A Rockapaedia Obituary
Group: The Supremes
Florence Ballard died aged thirty-two on 22nd February 1976 at Mt. Carmel Mercy Hospital, Detroit, Michigan, U.S.A. of coronary thrombosis and is buried in Detroit Memorial Park Cemetery located in Warren, Michigan, U.S.A.
Florence Ballard began dating Thomas Chapman, a Motown Records associate, in 1967 and they married in a private celebration in Hawaii in February 1968. They had three daughters: Michelle Denise and Nichole Rene[ and Lisa Sabrina. Besides her three daughters, Florence's family included her cousin Hank Ballard and his grandnephew, NFL player Christian Ballard.
Florence Ballard was born in Detroit, Michigan on 30th June 1943 to Lurlee and Jesse Ballard, as the ninth of fifteen children. Her siblings were Bertie, Cornell, Jesse, Jr., Gilbert, Geraldine, Barbara, Maxine, Billy, Calvin, Pat, Linda and Roy. Her mother was a resident of Rosetta, Mississippi. Her father was born Jesse Lambert in Bessemer, Alabama and after his grandmother was shot and killed, he was adopted by the Ballard family. Jesse Ballard left his adoptive parents at age thirteen, and soon engaged in an affair with Florence Ballard's mother, who was only fourteen at the time. The Ballards moved to Detroit in 1929. Jesse soon worked at General Motors and being an amateur musician, soon helped instigate Florence's interest in singing; he taught her various songs and accompanied her on guitar. Financial difficulties forced the Ballard family to move to different Detroit neighborhoods and by the time Florence turned fifteen, they had settled at Detroit's Brewster-Douglass housing projects, and the next year Jesse Ballard died of cancer.
Named "Blondie" and "Flo" by family and friends, Florence Ballard attended Northeastern High School and was coached vocally by Abraham Silver. She met future singing partner Mary Wilson during a middle-school talent show and they became friends while attending Northeastern High School. From an early age, Florence Ballard aspired to be a singer and agreed to audition for a spot on a sister group of the local Detroit attraction, the Primes, who were managed by Milton Jenkins. After she was accepted, Florence recruited Mary Wilson to join Jenkins' group. Wilson, in turn, enlisted another neighbor, Diana Ross, then called "Diane". Betty McGlown completed the original lineup and Jenkins named them as "The Primettes". The group performed at talent showcases and at school parties before auditioning for Motown Records in 1960. Berry Gordy, head of Motown, advised the group to graduate from high school before auditioning again. Florence Ballard eventually dropped out of high school though her groupmates graduated.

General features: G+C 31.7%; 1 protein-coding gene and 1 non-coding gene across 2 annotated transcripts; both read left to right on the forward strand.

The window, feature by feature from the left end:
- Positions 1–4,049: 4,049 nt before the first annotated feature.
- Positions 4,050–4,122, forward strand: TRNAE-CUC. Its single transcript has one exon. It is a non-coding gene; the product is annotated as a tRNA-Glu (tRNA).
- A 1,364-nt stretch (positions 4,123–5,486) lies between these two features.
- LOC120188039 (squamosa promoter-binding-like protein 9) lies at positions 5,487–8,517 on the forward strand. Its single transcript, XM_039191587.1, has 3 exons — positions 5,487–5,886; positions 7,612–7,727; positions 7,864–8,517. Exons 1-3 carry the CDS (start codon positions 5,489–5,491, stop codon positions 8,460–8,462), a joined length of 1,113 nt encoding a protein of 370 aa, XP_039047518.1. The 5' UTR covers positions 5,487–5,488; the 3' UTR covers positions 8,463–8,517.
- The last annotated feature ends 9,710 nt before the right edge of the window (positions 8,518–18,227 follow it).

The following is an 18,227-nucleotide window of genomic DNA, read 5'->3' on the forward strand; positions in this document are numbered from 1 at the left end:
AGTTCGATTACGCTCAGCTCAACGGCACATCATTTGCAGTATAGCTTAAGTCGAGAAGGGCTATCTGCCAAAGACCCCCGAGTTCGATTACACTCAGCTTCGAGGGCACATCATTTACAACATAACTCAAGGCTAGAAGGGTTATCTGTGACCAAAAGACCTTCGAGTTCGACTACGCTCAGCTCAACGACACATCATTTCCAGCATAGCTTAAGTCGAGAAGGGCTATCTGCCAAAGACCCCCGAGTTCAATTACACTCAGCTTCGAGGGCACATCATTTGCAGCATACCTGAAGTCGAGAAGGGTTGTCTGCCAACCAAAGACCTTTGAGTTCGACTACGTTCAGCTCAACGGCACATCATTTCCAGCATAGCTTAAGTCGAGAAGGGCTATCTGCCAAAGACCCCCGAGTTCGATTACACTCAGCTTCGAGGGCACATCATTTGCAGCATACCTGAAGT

In 1960, Florence Ballard was raped at knifepoint by local high-school basketball player Reggie Harding after leaving a sock hop at Detroit's Graystone Ballroom. The rape occurred in an empty parking lot. Florence responded by secluding herself in her house refusing to come outside, which worried her groupmates. Weeks later, Florence told Wilson and Ross what had happened. Though Ross and Wilson were sympathetic, they were also confused because Florence was considered to be strong-willed and unflappable. Both Wilson and Jesse Green, an early boyfriend of Florence's, had described her as a "generally happy if somewhat mischievous and sassy teenager." Wilson believes that the incident heavily contributed to the more self-destructive aspects of Florence's adult personality, like cynicism, pessimism, and fear or distrust of others, but the rape was never mentioned again.
The Supremes were recognized with a star on Hollywood Walk of Fame at 7060 Hollywood Blvd in 1994.
But back in 1960, the Primettes signed a contract with Lu Pine Records, issuing two songs that failed to perform well. During that year, they kept pursuing a Motown contract and agreed to do anything that was required, including adding handclaps and vocal backgrounds. By the end of the year, Berry Gordy agreed to have the Supremes record songs in the studio. In January 1961, Gordy agreed to sign them on the condition they change their name. Janie Bradford approached Florence with a list of names to choose from before she chose "Supremes". When the other members heard of the new name, they were not pleased. Diana Ross feared they would be mistaken for a male vocal group. Eventually Gordy agreed to sign them under that name in January 1961.